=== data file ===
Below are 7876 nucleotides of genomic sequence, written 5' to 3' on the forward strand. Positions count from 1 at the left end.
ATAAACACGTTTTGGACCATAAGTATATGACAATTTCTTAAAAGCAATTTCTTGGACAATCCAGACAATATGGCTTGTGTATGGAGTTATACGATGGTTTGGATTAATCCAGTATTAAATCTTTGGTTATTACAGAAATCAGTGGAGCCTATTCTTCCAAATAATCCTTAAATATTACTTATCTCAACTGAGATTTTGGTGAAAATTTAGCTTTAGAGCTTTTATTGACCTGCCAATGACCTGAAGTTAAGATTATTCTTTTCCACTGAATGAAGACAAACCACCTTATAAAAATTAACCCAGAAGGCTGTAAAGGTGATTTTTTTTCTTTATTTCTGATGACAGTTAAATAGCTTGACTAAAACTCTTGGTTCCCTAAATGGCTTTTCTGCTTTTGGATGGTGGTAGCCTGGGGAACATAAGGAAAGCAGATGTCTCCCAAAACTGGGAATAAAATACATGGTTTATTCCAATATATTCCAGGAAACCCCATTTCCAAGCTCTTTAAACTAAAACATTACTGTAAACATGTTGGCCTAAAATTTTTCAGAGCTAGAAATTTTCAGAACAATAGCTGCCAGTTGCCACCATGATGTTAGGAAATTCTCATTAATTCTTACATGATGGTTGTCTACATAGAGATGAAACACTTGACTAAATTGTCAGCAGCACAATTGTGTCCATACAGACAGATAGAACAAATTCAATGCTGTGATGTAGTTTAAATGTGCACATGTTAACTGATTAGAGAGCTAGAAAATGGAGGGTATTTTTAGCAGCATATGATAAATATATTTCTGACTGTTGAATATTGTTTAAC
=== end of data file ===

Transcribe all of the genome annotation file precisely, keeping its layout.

Below are 7876 nucleotides of genomic sequence, written 5' to 3' on the forward strand. Positions count from 1 at the left end.
ATAAACACGTTTTGGACCATAAGTATATGACAATTTCTTAAAAGCAATTTCTTGGACAATCCAGACAATATGGCTTGTGTATGGAGTTATACGATGGTTTGGATTAATCCAGTATTAAATCTTTGGTTATTACAGAAATCAGTGGAGCCTATTCTTCCAAATAATCCTTAAATATTACTTATCTCAACTGAGATTTTGGTGAAAATTTAGCTTTAGAGCTTTTATTGACCTGCCAATGACCTGAAGTTAAGATTATTCTTTTCCACTGAATGAAGACAAACCACCTTATAAAAATTAACCCAGAAGGCTGTAAAGGTGATTTTTTTTCTTTATTTCTGATGACAGTTAAATAGCTTGACTAAAACTCTTGGTTCCCTAAATGGCTTTTCTGCTTTTGGATGGTGGTAGCCTGGGGAACATAAGGAAAGCAGATGTCTCCCAAAACTGGGAATAAAATACATGGTTTATTCCAATATATTCCAGGAAACCCCATTTCCAAGCTCTTTAAACTAAAACATTACTGTAAACATGTTGGCCTAAAATTTTTCAGAGCTAGAAATTTTCAGAACAATAGCTGCCAGTTGCCACCATGATGTTAGGAAATTCTCATTAATTCTTACATGATGGTTGTCTACATAGAGATGAAACACTTGACTAAATTGTCAGCAGCACAATTGTGTCCATACAGACAGATAGAACAAATTCAATGCTGTGATGTAGTTTAAATGTGCACATGTTAACTGATTAGAGAGCTAGAAAATGGAGGGTATTTTTAGCAGCATATGATAAATATATTTCTGACTGTTGAATATTGTTTAAC